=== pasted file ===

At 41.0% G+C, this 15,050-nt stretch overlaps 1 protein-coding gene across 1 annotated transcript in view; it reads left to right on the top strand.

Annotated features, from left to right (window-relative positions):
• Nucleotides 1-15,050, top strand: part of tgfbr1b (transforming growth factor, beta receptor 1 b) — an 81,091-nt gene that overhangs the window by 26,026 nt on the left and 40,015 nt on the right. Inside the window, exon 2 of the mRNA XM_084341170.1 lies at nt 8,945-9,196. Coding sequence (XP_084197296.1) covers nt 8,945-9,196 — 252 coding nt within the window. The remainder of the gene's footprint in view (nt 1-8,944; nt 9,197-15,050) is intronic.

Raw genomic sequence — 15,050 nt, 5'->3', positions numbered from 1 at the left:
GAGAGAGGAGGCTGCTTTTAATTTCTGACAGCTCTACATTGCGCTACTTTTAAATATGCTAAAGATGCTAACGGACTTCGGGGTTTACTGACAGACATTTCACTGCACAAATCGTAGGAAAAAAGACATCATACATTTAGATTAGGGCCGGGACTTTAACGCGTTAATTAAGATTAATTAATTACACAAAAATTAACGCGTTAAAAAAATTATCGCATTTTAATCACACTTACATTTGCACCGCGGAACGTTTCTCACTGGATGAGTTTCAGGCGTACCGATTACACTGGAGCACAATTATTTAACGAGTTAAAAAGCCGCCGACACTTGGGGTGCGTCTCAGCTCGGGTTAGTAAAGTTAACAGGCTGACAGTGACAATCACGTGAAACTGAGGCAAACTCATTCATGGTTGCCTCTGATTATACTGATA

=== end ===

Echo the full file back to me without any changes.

At 41.0% G+C, this 15,050-nt stretch overlaps 1 protein-coding gene across 1 annotated transcript in view; it reads left to right on the top strand.

Annotated features, from left to right (window-relative positions):
• Nucleotides 1-15,050, top strand: part of tgfbr1b (transforming growth factor, beta receptor 1 b) — an 81,091-nt gene that overhangs the window by 26,026 nt on the left and 40,015 nt on the right. Inside the window, exon 2 of the mRNA XM_084341170.1 lies at nt 8,945-9,196. Coding sequence (XP_084197296.1) covers nt 8,945-9,196 — 252 coding nt within the window. The remainder of the gene's footprint in view (nt 1-8,944; nt 9,197-15,050) is intronic.

Raw genomic sequence — 15,050 nt, 5'->3', positions numbered from 1 at the left:
GAGAGAGGAGGCTGCTTTTAATTTCTGACAGCTCTACATTGCGCTACTTTTAAATATGCTAAAGATGCTAACGGACTTCGGGGTTTACTGACAGACATTTCACTGCACAAATCGTAGGAAAAAAGACATCATACATTTAGATTAGGGCCGGGACTTTAACGCGTTAATTAAGATTAATTAATTACACAAAAATTAACGCGTTAAAAAAATTATCGCATTTTAATCACACTTACATTTGCACCGCGGAACGTTTCTCACTGGATGAGTTTCAGGCGTACCGATTACACTGGAGCACAATTATTTAACGAGTTAAAAAGCCGCCGACACTTGGGGTGCGTCTCAGCTCGGGTTAGTAAAGTTAACAGGCTGACAGTGACAATCACGTGAAACTGAGGCAAACTCATTCATGGTTGCCTCTGATTATACTGATA